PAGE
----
Study reveals high street brands most at risk
As Coronavirus sends ripples of destruction through the world’s economy, the UK high-street has felt it hard with many household names such as Cath Kidston and Flybe buckling under the strain.
AskTraders have analysed over 20 of the UK’s businesses that are most at risk, taking into account everything from historic problems to a lack of consumer confidence, underinvestment and the inability to adapt digitally, the study has have taken a comprehensive look at the impact Coronavirus is having on the high street.
AskTraders senior market analyst Nigel Frith comments on the future for these businesses and their likelihood of survival.
Superdry and Monsoon set to be the next victims of the UK high-street!
The two high-street brands most at risk would be Superdry and Monsoon Accessorize. The analysis showed that as online sales have struggled for both retailers it could mean that the nation-wide shut down due to COVID-19 serves as a final blow for these two businesses.
Nigel comments on over 10 other brands from the high street but also banks and airlines that are most at risk during this time and discusses their likelihood of survival.
|Brand||Likelihood of survival||Comment from Nigel Frith|
|Superdry||Not likely 🔴||Shares down 11.69%, seeking additional financing to secure recovery. Online sales slump, will struggle to survive.|
|Monsoon Accessorize||Not likely🔴||Unless co-owner Mr Simon injects more cash, (around an additional £18 million) then the future looks bleak for Monsoon Accessorize|
|Intu||Not likely🔴||This reduction in rents could be the final straw for Intu, seeing them on the edge of collapse.|
|Next||likely🔸||Prior to this Next’s sales had been up 14% online, but as they seek a buyer for Next HQ in order to raise the cash to protect their stores and have stopped online sales they have a 50/50 chance of survival.|
|Marks & Spencers||likely🔸||Reduced investment and delay staff pay rises Marks and Spencer could survive the impact COVID-19 has had on trading. But as their share price drops down to 50% so far this year, could Coronavirus be the final nail in M&S’s coffin?|
|Ted Baker||likely🔸||Combining these trends together Ted Baker has a 50/50 chance of survival, with the sales from their head office repaying existing debt it may give them the breathing space to come back fighting.|
|Debenhams||likely🔸||Debenhams will be lucky to make it through the effects Coronavirus is having on our economy, although a rent break may help in the short term as the age of the department store seems to be ending.|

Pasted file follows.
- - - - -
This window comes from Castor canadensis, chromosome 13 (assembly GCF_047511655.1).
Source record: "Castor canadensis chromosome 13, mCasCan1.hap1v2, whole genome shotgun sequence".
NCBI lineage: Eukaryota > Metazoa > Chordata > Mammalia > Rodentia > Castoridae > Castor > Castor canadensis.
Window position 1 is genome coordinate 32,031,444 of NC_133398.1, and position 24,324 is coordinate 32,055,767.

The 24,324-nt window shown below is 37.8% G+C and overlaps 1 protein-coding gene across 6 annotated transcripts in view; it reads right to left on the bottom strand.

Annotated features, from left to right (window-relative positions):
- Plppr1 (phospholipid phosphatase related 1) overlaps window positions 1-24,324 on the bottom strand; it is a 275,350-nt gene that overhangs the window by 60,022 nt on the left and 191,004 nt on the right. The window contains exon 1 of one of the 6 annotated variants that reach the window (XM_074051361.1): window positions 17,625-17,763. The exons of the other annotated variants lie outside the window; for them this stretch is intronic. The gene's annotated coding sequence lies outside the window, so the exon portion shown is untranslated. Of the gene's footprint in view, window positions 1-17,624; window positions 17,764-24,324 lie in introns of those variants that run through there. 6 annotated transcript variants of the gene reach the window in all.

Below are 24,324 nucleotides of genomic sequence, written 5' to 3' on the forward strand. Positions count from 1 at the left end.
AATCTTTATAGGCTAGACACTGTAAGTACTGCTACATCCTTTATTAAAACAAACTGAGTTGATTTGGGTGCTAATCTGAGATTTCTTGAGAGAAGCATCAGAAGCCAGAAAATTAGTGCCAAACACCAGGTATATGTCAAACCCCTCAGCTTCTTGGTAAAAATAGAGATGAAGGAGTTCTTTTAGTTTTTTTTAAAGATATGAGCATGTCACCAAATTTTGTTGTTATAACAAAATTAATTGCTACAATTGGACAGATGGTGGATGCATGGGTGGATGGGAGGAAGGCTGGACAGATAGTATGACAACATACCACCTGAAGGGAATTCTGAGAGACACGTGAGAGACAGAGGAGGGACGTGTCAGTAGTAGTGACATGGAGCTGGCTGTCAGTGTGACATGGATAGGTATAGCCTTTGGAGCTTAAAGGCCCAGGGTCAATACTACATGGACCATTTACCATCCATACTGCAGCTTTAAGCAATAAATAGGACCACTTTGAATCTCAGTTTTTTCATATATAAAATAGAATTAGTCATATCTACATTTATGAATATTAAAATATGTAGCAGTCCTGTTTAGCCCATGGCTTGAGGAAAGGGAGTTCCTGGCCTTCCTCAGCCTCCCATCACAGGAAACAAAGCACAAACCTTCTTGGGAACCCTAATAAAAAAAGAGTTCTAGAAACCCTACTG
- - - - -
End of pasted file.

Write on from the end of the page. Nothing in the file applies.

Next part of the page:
|Thorntons||Certain ✅||With a strong commitment from owner Ferrero, Thorntons is likely to survive as it evolves to work with this ever-changing market.|
|Office||Certain ✅||Although Coronavirus could see the closures of ore stores for Office, a strong action plan for returning to the high street market most COVID-19 could see them surviving.|
|WH Smith||Certain ✅||With 40% of their stores still open, WHSmith may be able to ride this epidemic out with immediate rebounds in sales as normality resumes.|
It is not just the high street that is in danger, the rest of the economy faces unprecedented times as well. AskTraders also analysed the current economy to see which airlines, restaurants and banks would suffer the most over the coming weeks.
Frankie & Benny’s set to be the next victim of COVID-19
|Brand||Likelihood of survival||Comment from Nigel Frith|
|Jet2||likely🔸||Pummelled by travel restrictions, cut capacity to cut costs, UK government could prop it up if needed, there is a good chance it will need propping up.|
|The Restaurant Group||likely🔸(but just Wagamama)||Speeding up closures of Franky & Benny & Chiquito – these two brands could disappear completely, bad position to start with. There is still a future for Wagamama on UK high street sales were strong there prior to lock down, Wagamama likely to bounce back|
|Pizza Express||likely🔸||Good chance survival last week agreed £70 million loan with IPS Investment partners to see it through. Focus on supermarket sold pizzas|
|HSBC||likely🔸||Despite the promise of government- backed loans, banks are making it more and more difficult for small and medium businesses to access these. These negative connotations with banks are only going to further impact their decline.|
Nigel Frith, senior market analyst at https://www.asktraders.com/
“Finally! The government is taking the economic impact of Coronavirus seriously. It only took the FTSE dropping 30% over 3 weeks and pub owner Marston’s shedding 45% in one day!
The penny has dropped that without this vital lifeline of colossal support businesses would have struggled to survive the impact of the coronavirus outbreak. These are not just the headline-grabbing firms like Virgin Atlantic, but more importantly, those small and medium-sized businesses which make up the bases to the British economy. The more stringent social distancing policies that the government is implementing would strangle the consumer-based UK economy.
The key question now is how accessible will this support be? Large and targeted support will be extremely effective as long as it is quickly and easily accessible. A global and coordinated package along these lines, where business owners and investors know the government will do whatever it takes, could start easing the global fear.”
Poole high-street set to be the worst hit by COVID-19!
Previous research by AskTraders on the demise of the high-street revealed which 20 towns in the UK had a struggling retail sector. The analysis used open data on closures of ATM’s retail stores and banks to reveal which town had been hit the hardest.
This research now shows which UK towns are going to be the ones struggling the most due to COVID-19 lockdown impacting store closures and the rest of the high-street.
The data revealed that Poole is the home to the most declining high street in the UK followed by Blackpool and Warrington.